Mitsubishi Electric Corporation has collaborated with Japan’s National Institute of Information and Communications Technology (NICT) on the development of an extra-thin Ka-band (27 to 40 GHz) active electronically steered array antenna (AESA) featuring a profile of less than three centimetres, to deliver high-speed in-flight connectivity services via satellites at data rates beyond 100 Mbps.
The company has also developed the antenna elements and, in collaboration with Tohoku University and Tohoku MicroTec Co., a radio-frequency integrated circuit (RF-IC) for an envisioned millimeter-wave V-band (40 to 75 GHz) AESA that will be capable of delivering in-flight connectivity at even faster speeds.
Mitsubishi Electric’s new Ka-band AESA is thin and small enough to be installed in any aircraft, regardless of its size, and it can operate even at high latitudes, which will allow passengers to enjoy on-demand streaming and other high-speed internet services on flights worldwide. The proprietary antenna ensures high performance even when beam steering at an elevation angle of as low as 20 degrees, thereby enabling operation in the high latitudes .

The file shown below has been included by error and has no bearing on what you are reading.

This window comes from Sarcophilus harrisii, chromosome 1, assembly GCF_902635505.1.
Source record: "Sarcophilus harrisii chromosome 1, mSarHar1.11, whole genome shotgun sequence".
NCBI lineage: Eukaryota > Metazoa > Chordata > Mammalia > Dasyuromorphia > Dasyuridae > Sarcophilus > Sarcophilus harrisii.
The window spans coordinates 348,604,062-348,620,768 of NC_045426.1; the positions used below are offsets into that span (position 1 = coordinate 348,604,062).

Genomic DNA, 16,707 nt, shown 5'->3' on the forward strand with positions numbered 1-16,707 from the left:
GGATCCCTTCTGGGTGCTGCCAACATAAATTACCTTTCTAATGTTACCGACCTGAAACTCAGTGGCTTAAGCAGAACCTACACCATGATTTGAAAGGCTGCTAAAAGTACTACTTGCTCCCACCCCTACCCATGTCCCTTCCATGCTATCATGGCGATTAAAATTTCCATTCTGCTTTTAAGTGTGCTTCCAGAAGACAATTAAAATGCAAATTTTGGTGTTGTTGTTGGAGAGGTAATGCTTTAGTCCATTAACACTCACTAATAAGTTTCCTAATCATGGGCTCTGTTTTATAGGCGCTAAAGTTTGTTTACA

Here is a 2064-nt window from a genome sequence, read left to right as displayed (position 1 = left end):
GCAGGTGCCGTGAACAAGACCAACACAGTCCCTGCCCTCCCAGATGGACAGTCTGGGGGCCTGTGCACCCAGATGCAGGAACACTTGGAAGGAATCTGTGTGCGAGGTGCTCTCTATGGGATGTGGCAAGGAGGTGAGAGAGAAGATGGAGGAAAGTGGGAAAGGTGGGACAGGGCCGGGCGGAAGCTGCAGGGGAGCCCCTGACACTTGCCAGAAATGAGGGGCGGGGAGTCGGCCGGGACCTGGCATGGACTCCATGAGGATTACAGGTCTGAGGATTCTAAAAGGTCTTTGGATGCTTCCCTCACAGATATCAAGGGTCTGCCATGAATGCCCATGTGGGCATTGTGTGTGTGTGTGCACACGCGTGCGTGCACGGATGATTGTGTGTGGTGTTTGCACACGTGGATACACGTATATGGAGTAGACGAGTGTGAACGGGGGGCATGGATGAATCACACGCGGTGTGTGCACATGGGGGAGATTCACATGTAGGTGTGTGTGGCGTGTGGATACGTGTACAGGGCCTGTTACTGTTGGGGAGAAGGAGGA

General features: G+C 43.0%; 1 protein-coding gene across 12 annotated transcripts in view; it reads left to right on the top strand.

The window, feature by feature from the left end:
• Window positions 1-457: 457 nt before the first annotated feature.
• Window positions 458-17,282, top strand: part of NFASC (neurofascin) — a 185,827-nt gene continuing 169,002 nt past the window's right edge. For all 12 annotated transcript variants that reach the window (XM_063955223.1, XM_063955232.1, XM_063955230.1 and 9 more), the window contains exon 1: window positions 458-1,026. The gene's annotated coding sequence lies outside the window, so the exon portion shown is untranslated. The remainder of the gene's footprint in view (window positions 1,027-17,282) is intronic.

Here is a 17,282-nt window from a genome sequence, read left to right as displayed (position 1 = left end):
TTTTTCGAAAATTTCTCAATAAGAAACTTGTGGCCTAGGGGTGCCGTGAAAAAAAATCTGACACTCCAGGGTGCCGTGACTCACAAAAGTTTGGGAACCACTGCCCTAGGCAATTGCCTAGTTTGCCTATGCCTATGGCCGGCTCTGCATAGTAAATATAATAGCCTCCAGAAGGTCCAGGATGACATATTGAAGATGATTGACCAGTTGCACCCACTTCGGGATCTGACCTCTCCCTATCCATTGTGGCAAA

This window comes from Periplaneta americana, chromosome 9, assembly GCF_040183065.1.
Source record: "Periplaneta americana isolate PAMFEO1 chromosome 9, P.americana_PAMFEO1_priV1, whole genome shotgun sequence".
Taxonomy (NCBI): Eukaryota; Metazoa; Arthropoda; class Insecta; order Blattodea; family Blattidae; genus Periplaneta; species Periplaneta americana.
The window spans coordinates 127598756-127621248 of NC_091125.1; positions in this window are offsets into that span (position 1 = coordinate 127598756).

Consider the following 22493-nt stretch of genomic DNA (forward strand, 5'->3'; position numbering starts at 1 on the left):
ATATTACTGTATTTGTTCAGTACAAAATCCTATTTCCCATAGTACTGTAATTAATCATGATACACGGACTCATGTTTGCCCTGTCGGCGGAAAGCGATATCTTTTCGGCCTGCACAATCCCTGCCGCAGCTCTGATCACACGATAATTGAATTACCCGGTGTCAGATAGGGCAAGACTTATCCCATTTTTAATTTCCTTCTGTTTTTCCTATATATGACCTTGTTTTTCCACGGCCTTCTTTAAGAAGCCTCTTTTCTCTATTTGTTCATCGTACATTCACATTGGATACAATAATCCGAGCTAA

Following further testing and demonstrations, the company plans to commercialise its Ka-band AESA after 2023 and a V-band AESA after 2027.
High-power and low-noise amplifiers for transmission/reception circuitry are needed to miniaturise satellite-communication antennas as well as improve their performance. Mitsubishi Electric’s new Ka-band RF-IC incorporates a high-power amplifier boasting an unprecedented power-added efficiency rating of 29.1% (when converting DC input power to RF output signals), 1.8 times that of an existing RF-IC made by Mitsubishi Electric. The RF-IC’s low-noise amplifier achieves an unprecedentedly low noise figure of just 1.8 dB, about 20% lower than that of a conventional model.
For Mitsubishi Electric’s next-generation V-band AESA, RF-ICs are being miniaturised for arraying at narrower intervals than in the case of the Ka-band AESA. Mitsubishi Electric, in collaboration with Tohoku University and Tohoku MicroTec Co., has developed the world’s first three-dimensionally integrated millimeter-wave RF-IC, which it stacks in pairs using a through-silicon vias.